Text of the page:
I’ve done a couple arenas before. One of my favorite shows was getting to mix M.I.A. opening for Prince in London.

Oh my god!
No, I was with Cut Copy opening for Franz Ferdinand on their second album run. They were doing half arenas. This past one was definitely the biggest arena tour I’ve done. Getting to mix places like Madison Square Garden. It’s a totally different feel. You have to unlearn your instincts. You’re like 50 yards away from the mains and there are no delays, so it’s a totally different feel in how to mix. That’s something I had to relearn—how to feel out the mix being so far away from the mains. There’s always gonna be a new experience and there’s always gonna be someone that can offer some insight. If anybody tells you, “Do it exactly like this,” I wouldn’t subscribe to that train of thought. There are different ways to get to the goal. Some are more efficient than others but I don’t think there’s any wrong way if it sounds good. There might be a faster way [to learn] but I find that finding all of this out for myself, as opposed to going to school, has really given me a lot more options in how to get to a successful mix.

I was talking about something similar with a friend yesterday. I studied cello in undergrad and, truthfully, it led me to not want to play much at all. It was so hard to play for fun or with friends. It was hard to unlearn so much structure and so many regimented rules and ideas.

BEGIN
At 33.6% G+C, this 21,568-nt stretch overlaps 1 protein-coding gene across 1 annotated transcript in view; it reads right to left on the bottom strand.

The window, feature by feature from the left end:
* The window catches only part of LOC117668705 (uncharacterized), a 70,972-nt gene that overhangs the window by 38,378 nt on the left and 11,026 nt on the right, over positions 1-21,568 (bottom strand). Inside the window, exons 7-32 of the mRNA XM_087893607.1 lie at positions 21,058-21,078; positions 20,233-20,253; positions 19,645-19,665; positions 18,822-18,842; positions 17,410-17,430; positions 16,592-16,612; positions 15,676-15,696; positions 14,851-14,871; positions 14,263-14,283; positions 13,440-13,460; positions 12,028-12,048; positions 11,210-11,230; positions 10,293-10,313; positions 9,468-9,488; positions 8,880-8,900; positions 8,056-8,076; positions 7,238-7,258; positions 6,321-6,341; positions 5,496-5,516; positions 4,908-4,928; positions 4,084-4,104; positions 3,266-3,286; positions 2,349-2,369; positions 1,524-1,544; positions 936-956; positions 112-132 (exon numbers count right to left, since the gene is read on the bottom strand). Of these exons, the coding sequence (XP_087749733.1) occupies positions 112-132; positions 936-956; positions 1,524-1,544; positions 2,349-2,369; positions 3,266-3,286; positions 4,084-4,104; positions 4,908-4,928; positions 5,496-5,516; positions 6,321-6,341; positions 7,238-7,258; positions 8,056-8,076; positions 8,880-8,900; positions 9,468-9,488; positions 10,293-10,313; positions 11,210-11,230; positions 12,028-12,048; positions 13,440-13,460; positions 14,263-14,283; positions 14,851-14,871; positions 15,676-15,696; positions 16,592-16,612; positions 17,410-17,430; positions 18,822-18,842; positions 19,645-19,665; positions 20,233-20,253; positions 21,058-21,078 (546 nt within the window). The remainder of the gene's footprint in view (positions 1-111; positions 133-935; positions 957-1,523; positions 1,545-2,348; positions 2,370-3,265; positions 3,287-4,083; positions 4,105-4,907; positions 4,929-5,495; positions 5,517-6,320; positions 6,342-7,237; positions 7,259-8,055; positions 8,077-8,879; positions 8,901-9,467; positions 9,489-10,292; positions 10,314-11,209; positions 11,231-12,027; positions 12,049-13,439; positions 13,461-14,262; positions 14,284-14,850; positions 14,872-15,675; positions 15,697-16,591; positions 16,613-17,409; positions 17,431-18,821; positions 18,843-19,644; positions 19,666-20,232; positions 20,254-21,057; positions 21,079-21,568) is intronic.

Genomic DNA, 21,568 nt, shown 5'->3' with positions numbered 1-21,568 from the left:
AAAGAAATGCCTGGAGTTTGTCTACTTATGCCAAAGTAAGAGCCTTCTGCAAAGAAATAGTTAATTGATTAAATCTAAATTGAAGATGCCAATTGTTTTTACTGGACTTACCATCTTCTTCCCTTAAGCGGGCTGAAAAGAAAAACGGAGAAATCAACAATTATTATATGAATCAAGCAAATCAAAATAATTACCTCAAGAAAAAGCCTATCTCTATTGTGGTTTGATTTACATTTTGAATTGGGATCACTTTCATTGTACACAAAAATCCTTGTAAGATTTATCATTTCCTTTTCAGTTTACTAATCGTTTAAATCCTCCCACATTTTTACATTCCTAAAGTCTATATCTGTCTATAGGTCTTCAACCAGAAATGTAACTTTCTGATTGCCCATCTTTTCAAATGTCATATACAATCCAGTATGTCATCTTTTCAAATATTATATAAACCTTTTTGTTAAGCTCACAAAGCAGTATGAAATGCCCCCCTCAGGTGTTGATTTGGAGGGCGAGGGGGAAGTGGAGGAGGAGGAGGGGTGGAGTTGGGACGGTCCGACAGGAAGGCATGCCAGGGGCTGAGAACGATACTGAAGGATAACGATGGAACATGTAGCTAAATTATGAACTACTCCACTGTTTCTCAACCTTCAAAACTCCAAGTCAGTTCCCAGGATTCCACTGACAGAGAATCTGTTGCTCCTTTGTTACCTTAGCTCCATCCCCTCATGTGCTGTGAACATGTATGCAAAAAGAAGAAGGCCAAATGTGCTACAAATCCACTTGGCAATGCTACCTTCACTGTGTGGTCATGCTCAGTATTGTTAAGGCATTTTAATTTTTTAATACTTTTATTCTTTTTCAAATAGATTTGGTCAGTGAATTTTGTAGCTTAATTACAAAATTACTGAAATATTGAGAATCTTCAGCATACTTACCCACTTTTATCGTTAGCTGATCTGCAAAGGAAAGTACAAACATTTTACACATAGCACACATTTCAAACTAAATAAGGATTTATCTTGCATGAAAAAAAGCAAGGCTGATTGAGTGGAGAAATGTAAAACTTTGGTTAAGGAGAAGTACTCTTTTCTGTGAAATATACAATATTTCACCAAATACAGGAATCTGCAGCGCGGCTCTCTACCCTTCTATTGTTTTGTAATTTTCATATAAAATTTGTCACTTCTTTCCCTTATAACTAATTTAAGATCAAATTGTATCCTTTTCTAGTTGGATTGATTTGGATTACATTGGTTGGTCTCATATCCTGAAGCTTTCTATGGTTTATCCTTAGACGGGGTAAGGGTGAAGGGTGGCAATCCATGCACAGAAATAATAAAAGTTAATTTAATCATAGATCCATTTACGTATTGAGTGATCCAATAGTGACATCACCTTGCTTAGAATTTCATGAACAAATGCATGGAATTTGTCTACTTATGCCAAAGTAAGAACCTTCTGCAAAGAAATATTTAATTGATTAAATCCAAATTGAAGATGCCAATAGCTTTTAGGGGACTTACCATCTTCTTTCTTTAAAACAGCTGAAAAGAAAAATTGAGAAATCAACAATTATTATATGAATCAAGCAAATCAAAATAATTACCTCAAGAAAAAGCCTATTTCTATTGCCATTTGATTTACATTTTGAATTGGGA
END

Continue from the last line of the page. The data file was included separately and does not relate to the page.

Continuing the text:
I hear you exactly. Cello was my first instrument. My lessons started off in school when I was about nine years old and then became weekend lessons with a pretty sweet lady and then I moved onto taking lessons with one of the cellists from the Philadelphia Orchestra who was a very strict, authoritarian Austrian fellow. Everyone does not learn the same way. If there’s no joy in it, then what’s the point? It’s like when I was reading books in English class and we had to dissect the writing to the point where the story was just lost on me. For me, and it sounds like for you, as well, there’s a little loss of freedom when you break it down so far that there’s no organic quality to it anymore.

That’s a perfectly succinct way of phrasing it—the “loss of freedom.”
I will say that on the other hand, since I had no formal education, there’s a lot of basic stuff that still remains a mystery to me that I can get by without. I find myself doing research now just to get that real base knowledge in working order. I’d love to know more about how a transducer works, for example. I’m not really a systems tech. When I get onto a console I love and I can really dig in there and make that show file my own, I love it. When I get to a new desk and have to learn a new system, it takes a while to be comfortable and there is some base knowledge I wish I had more of a background in. So it goes both ways. I think it’s really important to know, especially when you’re starting out, how you best learn and follow that route instead of forcing a formal education on yourself if that’s not the best way. That’s part of the battle.

image by Sebastian Mlynarski

image by Sebastian Mlynarski

I also wanted to ask you about your own project. Black Horse Pike was released this year?
Yeah. It came out in February.

And that’s the album you’ve been touring with?

Can you tell me about that project? A rundown of what your setup is? Are you playing everything?